We heard one complaint over and over during last fall’s mayoral campaign in Portland: Many interests are represented, but no one speaks for the city as a whole.

The dispute regarding the redevelopment of the vacant Williston-West Church in the West End neighborhood is calling out for such a voice.

Australian businessman Frank Monsour wants to renovate the historic church and make it available as a community meeting space. He wants to create three housing units in the old parish hall, and he wants to use the rest of the space as the headquarters of his software development firm.

That last use would require a zoning change, which is what has drawn the neighborhood’s objection, and given the history of the West End, it’s not hard to see why.

Over time, the neighbors have fought back the creeping expansion of Maine Medical Center and Waynflete School, which have gobbled up residential properties and expanded their tax-exempt footprints. The neighbors say they don’t want to lose any more ground to creeping commercial expansion.

But the Williston-West proposal does not resemble those other expansions in any way. It would restore and creatively reuse a historic church building that could otherwise be left to rot. The preferred alternative for some in the neighborhood, chopping up the interior of the sanctuary and converting it to housing, would not preserve this community asset, even if there were a developer willing to spend the money it would take to do the work.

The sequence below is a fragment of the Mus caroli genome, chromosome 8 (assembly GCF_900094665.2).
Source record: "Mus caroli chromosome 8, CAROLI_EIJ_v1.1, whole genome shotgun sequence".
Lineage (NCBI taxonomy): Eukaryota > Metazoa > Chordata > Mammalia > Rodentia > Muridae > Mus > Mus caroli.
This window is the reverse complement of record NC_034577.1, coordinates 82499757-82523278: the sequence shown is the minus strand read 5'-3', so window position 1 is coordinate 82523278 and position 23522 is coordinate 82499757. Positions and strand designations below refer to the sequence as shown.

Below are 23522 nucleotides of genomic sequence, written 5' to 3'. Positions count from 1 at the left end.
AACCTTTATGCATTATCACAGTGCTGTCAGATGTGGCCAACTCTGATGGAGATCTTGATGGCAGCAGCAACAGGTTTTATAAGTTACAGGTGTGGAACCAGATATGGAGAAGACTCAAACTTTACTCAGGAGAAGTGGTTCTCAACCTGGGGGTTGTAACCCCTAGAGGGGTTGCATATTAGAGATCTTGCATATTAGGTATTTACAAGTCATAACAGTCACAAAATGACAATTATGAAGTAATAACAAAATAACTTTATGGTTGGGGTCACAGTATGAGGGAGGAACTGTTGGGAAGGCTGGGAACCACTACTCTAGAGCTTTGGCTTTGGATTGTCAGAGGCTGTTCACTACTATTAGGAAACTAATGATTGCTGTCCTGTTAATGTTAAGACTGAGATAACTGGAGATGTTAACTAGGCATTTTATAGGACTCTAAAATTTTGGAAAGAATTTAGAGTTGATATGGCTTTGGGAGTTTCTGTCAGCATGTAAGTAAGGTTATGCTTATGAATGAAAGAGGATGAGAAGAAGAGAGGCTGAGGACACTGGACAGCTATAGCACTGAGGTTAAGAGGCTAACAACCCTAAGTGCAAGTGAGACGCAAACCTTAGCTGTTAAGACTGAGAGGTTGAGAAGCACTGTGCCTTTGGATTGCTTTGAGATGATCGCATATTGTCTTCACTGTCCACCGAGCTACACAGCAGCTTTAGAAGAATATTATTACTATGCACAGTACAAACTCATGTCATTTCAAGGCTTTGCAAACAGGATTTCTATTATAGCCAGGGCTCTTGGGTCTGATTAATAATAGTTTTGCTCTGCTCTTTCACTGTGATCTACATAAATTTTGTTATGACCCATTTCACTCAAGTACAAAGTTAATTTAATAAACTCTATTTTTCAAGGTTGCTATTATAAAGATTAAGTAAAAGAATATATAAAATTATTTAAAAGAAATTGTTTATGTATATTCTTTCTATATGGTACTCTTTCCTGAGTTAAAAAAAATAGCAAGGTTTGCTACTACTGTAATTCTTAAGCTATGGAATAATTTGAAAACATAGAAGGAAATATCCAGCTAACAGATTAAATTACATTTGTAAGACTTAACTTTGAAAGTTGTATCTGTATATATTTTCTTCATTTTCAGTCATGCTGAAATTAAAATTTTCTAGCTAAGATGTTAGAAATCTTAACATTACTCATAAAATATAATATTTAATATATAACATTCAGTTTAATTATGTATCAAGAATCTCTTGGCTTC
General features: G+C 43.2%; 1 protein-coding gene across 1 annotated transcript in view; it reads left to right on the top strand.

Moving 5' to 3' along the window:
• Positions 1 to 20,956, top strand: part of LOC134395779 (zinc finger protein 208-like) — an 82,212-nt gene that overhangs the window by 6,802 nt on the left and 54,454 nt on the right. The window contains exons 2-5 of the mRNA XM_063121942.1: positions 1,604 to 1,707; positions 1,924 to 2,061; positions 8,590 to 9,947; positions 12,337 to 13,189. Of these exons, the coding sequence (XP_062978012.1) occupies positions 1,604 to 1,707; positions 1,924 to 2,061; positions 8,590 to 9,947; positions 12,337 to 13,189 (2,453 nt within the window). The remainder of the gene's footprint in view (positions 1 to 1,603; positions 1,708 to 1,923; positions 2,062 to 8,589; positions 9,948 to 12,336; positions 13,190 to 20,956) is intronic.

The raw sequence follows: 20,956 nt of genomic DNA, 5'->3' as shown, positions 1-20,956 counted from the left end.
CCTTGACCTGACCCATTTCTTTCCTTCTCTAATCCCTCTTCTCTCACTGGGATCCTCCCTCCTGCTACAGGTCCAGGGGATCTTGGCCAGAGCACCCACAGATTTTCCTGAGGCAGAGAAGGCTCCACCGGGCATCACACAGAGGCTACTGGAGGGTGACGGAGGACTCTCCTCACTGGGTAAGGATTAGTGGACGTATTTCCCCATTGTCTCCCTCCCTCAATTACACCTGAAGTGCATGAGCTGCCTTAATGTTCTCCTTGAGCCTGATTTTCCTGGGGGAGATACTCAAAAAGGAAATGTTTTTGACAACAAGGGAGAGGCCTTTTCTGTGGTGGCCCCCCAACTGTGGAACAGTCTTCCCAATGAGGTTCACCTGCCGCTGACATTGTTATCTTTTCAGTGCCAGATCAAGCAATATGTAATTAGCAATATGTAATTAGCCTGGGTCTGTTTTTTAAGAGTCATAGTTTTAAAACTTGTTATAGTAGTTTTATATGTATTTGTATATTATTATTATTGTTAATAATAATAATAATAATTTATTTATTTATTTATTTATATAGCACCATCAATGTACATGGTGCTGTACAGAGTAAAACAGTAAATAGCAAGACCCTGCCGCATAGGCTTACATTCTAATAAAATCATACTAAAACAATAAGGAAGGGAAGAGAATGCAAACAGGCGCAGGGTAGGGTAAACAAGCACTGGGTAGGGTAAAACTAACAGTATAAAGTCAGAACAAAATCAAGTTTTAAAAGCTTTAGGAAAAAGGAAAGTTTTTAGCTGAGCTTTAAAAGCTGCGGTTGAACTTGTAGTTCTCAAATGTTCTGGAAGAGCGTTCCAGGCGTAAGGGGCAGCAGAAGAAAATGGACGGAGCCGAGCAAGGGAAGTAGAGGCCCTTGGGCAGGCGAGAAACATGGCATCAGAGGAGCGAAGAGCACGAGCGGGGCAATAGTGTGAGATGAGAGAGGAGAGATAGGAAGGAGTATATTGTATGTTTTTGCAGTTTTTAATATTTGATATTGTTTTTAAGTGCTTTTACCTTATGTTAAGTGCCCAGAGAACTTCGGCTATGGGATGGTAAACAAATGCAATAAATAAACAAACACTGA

Turning part of the parish hall into an office would not take away any housing or materially change life in a neighborhood that already has office workers at Waynflete and the hospital.

Unlike those institutions, however, this plan would put tax-exempt property back on the tax rolls. And it would benefit the city by making Portland the headquarters of a high-tech business.

Neighbors argue that the problem is not only what has been proposed but also what could follow as the business grows, but that is also misguided. If there were a half dozen other historically significant churches on the block, it might be hard to stop the zoning creep they fear. But this is a one-of-a-kind project that rescues a one-of-a-kind building. It would not be difficult to draw the line around what has been proposed.

Neighbors in the Western Promenade have their concerns, but the city as a whole also deserves a voice. This project would preserve a historic building, create taxable property and add jobs in a desirable sector without changing the character of the neighborhood.

That sounds like a good deal for Portland.